The Real Deal New York

Corcoran is going the franchise route. Here’s what it’s up against.

Skeptics wonder about referral business, high level of competition
By E.B. Solomont | November 01, 2018 07:00AM

Pam Liebman (Composite by Kerry Barger for The Real Deal)

Four decades after Barbara Corcoran launched her eponymous brokerage, the firm is again banking on the Corcoran name.

Last week, parent company Realogy Holdings said it plans to franchise the Corcoran brand in “global mega-cities” and leisure markets in a bid to attract independent firms and boost its overall market share.

But the New York-based firm will be competing with some of the largest franchises in the business — including Keller Williams and Berkshire Hathaway, not to mention Realogy’s existing franchises, which include Coldwell Banker, ERA Real Estate, Better Homes and Gardens, Century 21 and Sotheby’s International Realty.

The move also comes at a time when brokerage margins are being squeezed and growth among major franchise brands has stagnated, according to Steve Murray, founder of Denver-based consulting firm Real Trends.

For the past decade, the major firms have accounted for 42 to 43 percent of the market. But Murray said Realogy is probably eyeing niche-oriented franchises. (In addition to franchising Corcoran, which focuses on high-end markets and racked up $21 billion in sales last year, Realogy said it plans to franchise Climb, a San Francisco-based mobile-oriented firm.)

“We’re going to see a lot more segmentation of the market,” Murray said, “and I think Corcoran and Climb will be two completely distinct offerings and they will appeal to a different broker audience.”

Currently, the largest franchise brokerage in the U.S. is Austin, Texas-based Keller Williams, which has more than 149,000 agents across the U.S., according to Realtor magazine’s biennial franchise report, published last year. Behind it is Coldwell Banker with 89,000 agents and brokers, followed by RE/MAX with about 62,000 and Century 21 with 55,000.

Although Corcoran still hasn’t filed a franchise disclosure form — which will detail the cost to franchise — there’s a wide range of fees among the major players.

Realogy’s franchise division ERA, which counts more than 16,000 agents and 500-plus offices, charges each franchisor an initial $25,000, as does Warren Buffett’s Berkshire Hathaway HomeServices of America. Keller Williams has an initial fee of $35,000 (plus royalty, tech, marketing and education fees), while Massachusetts-based Exit Realty, which has 25,000 agents, charges an initial $7,500 for rural offices and $32,000 for urban locations.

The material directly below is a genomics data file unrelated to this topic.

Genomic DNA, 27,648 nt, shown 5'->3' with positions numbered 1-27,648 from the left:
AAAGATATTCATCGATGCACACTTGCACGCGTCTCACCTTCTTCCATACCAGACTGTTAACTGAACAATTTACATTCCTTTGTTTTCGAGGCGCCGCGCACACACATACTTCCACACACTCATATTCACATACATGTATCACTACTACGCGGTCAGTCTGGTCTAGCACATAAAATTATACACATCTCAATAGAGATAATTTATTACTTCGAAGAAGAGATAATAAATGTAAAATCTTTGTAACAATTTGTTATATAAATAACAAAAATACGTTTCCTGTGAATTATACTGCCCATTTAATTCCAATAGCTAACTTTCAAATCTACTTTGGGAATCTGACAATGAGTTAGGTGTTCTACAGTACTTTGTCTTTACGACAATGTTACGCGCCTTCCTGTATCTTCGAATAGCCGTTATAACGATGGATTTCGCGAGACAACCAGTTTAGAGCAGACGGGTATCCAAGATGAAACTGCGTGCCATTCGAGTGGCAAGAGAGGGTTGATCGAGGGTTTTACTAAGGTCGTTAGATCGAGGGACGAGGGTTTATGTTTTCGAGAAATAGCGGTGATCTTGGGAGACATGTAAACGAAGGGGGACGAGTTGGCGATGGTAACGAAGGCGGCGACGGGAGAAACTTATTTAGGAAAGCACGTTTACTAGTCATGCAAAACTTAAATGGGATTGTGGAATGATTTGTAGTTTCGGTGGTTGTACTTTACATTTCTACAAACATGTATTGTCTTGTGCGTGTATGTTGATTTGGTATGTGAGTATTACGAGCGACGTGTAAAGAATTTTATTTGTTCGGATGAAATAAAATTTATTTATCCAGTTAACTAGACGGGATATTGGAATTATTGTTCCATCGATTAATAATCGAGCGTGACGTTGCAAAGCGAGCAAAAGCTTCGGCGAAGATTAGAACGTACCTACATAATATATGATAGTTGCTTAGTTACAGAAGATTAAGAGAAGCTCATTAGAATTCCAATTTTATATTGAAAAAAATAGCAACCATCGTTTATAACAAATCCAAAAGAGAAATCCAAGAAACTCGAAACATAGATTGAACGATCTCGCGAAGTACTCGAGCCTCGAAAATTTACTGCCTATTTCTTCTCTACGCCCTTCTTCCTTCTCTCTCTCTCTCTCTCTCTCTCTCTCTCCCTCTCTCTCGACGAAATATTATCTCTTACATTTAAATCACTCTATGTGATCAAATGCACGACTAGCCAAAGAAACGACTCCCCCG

Last week, Corcoran CEO Pam Liebman said she’d received several inquiries within 24 hours after announcing the news. But it’s unclear how much Corcoran affiliates will compete with the firm’s owned offices. And in an industry that prizes referral business, not everyone believes the model pays. “I don’t think the franchise model works when it comes to referrals,” said Howard Lorber, chairman of Douglas Elliman, speaking at The Real Deal’s annual showcase in Miami last week.

Sotheby’s COO Julie Leonhardt LaTorre, who was also at TRD’s forum, acknowledged that franchises do “bump up against each other.”

“They do compete in certain markets, just like agents within their own agency are likely competing with each other for the same listing,” she said.

But she said Sotheby’s affiliates have referred $1.4 billion worth of business to each other last year, out of $108 billion in total sales. Sotheby’s isn’t in it for pure market share, either. “We’re not out there to have the most agents, but to have the right agents.”

Corcoran is likely to take a similar approach, particularly because Liebman will oversee the franchises, in addition to Corcoran’s 33 company-owned offices and 2,300 agents.

“I will be very selective about who we bring in,” Liebman said at TRD’s Miami event. But she conceded that splits are not within her purview. “They can maintain whatever split levels they like; I would never dictate what different markets should be doing,” she said.

Samuel Mizrahi, whose family owns Century 21 Mizrahi Real Estate in Brooklyn, isn’t particularly worried that Corcoran will edge him out.

“Competition is heavy,” he acknowledged. But there’s value in being part of a larger franchise network, he said. “We collaborate a lot and it’s easier when we have a sister company.”